Coelogyne huettneriana is often confused with Coelogyne flaccida but is easily distinguished by the greater amount of colouring over the lip and a lot of colour on the ends of the keels near the lip. Additionally, the 4 to 8 scented flowers per inflorescence have nothing like the beautiful cascading beauty of Coelogyne flaccida. As can be seen from the images above, the flowers are a long way from being described as pendulous. Coel huettneriana doesn't produce as many flowers and doesn't have the flower variations of Coel flaccida. I find it flowers much later than Coel flaccida (more like very late Spring to early Summer.

The flowers have a neat, clean-cut, attractive appearance and make for a very collectible orchid but the extra colouring takes away a bit of the attractiveness of the flower - almost a case of 'less is better'! The Coelogyne flaccida page on this site has an image comparing the two flowers.

Cultivation Suggestions: Coelogyne huettneriana hails from lower levels in Burma and Thailand and consequently needs warmth, as well as high humidity and moisture all year round. It is easy to grow in a well drained mix and flowers fairly easily.

Negatives: It produces a lot of plant material in proportion to the amount of flower and the flowers are presented slightly under the leaves

Rating: ♦♦♦  The flowers are individually very attractive. The pure, glistening white contrasts and highlights the beautiful orange/yellow and almost brown markings. A good move would be to obtain Coelogyne flaccida and then if you have sufficient space, you might acquire this orchid.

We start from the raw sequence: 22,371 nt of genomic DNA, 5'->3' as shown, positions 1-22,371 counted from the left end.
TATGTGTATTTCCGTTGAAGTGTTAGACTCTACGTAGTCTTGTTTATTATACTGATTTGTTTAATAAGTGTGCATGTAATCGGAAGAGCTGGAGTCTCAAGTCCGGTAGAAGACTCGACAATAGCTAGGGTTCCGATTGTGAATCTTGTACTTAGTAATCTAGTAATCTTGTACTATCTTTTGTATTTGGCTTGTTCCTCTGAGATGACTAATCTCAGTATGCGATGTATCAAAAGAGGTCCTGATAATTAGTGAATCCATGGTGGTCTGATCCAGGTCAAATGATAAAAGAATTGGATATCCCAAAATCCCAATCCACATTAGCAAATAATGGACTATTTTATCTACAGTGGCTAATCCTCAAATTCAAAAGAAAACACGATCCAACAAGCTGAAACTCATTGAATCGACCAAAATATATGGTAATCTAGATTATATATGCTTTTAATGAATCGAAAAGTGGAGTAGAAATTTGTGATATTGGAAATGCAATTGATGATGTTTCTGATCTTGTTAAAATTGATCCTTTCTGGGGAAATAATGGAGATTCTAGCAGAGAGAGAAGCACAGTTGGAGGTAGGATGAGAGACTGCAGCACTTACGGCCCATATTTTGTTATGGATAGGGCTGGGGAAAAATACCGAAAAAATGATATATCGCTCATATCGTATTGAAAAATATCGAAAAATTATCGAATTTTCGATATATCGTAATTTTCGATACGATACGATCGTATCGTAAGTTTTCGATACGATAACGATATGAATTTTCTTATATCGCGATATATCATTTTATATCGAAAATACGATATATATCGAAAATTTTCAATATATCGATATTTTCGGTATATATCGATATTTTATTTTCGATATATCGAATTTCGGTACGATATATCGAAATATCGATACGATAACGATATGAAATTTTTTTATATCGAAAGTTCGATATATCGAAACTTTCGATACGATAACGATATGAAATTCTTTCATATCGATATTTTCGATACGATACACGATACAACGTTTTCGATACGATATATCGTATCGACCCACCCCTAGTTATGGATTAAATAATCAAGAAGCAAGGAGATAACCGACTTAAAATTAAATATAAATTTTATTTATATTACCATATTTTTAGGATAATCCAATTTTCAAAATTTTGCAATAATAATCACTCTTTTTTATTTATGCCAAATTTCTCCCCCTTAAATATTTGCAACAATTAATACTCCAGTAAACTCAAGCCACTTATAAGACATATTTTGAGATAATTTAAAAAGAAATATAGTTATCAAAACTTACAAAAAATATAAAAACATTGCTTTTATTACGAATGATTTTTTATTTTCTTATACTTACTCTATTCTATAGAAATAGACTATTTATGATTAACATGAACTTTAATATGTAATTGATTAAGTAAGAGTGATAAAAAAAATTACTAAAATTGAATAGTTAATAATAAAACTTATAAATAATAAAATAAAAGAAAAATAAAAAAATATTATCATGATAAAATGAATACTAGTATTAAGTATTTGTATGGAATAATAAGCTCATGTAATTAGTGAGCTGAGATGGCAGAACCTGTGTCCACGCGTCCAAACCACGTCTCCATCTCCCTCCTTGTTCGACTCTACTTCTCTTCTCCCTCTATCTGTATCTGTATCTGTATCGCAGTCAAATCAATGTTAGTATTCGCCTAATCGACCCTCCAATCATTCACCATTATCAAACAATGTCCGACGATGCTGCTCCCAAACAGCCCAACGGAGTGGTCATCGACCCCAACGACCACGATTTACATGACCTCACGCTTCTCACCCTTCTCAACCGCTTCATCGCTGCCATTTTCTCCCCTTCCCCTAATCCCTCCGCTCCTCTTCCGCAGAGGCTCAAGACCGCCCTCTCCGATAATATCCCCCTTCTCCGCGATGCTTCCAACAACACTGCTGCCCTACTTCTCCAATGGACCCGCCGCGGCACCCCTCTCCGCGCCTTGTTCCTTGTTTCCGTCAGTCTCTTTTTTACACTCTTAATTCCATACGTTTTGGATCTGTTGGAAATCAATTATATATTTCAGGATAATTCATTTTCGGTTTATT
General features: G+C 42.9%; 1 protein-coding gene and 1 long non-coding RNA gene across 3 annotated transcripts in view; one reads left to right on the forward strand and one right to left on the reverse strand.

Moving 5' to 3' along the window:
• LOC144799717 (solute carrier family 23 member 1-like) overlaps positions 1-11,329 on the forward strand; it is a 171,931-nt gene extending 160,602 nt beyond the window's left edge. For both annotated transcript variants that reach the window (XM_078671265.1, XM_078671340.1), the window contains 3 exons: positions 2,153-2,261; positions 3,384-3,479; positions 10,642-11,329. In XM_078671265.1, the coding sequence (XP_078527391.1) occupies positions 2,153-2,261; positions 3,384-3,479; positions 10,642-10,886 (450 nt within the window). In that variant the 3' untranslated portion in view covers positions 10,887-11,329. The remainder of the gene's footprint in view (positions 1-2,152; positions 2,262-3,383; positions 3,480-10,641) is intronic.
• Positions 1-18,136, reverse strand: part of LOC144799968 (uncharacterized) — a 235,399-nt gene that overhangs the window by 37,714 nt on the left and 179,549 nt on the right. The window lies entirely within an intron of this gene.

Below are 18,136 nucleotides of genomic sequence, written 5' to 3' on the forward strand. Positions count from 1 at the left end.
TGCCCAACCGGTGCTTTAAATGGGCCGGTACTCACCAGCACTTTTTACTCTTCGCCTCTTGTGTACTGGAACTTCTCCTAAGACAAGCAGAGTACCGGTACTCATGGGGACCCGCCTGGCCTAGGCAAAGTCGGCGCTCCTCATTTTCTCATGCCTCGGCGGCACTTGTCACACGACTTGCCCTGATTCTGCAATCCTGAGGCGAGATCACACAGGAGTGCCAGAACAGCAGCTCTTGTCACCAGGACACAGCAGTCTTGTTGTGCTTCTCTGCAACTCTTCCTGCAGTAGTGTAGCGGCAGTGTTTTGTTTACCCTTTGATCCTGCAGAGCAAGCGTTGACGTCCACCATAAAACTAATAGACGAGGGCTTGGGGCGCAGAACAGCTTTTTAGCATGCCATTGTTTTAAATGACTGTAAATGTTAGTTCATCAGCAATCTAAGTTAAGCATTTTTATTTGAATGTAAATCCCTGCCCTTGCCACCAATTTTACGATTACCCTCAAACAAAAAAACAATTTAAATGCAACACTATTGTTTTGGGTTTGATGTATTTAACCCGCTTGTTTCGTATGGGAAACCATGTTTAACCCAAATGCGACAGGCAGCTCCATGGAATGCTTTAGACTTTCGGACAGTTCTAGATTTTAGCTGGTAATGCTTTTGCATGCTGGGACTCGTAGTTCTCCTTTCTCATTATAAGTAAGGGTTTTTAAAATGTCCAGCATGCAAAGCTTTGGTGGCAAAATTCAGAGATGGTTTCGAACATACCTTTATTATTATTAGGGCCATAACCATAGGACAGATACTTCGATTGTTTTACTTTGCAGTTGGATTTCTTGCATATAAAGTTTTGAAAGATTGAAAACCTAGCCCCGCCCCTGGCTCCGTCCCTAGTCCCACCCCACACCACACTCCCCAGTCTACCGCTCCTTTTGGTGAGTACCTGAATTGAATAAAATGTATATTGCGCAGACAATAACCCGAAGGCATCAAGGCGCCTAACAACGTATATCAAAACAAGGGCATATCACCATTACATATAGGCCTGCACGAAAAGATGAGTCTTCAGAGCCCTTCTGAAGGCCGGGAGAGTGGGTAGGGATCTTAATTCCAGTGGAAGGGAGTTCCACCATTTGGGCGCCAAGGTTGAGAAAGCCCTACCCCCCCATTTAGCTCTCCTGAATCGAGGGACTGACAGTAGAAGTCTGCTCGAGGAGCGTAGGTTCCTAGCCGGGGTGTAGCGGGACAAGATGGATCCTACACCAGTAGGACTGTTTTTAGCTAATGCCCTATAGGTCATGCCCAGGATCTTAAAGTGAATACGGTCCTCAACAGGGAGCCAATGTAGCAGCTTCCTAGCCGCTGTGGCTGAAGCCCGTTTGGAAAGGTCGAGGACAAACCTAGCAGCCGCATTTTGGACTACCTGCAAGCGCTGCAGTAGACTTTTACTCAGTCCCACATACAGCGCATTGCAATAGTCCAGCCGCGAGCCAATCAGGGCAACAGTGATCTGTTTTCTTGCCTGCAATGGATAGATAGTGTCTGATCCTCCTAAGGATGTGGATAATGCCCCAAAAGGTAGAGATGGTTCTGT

Sometimes sold as: Coelogyne flaccida or Coelogyne lactea.

Varieties: None known


For some unknown reason Coelogyne huettneriana has added a very desirable trait to its hybrid offspring that encourages long lasting flowers. All four of the hybrids below hold their flowers for three to four weeks. This is a good flowering time span in anybody's language and especially in the orchid world where two weeks is impressive with many. Of course, there are always exceptions such as Cymbidium orchids - many of which will last in flower for eight weeks and this is why they are so popular in the commercial cut flower markets.

1. Coelogyne Kirribilli James - using Coelogyne speciosa as the pod parent ( Kevin Dawes 2015).

2. Coelogyne Kirribilli Gillian - using Coelogyne mooreana 'Brockhurst' as the pod parent ( Kevin Dawes 2015.

3. Coelogyne Kirribilli Phoebe - using Coelogyne chloroptera as the pod parent ( Kevin Dawes 2015).

4. Coelogyne Kirribilli Susan Dixon (Kevin Dawes 2018) - using Coelogyne flaccida as the pollen parent.

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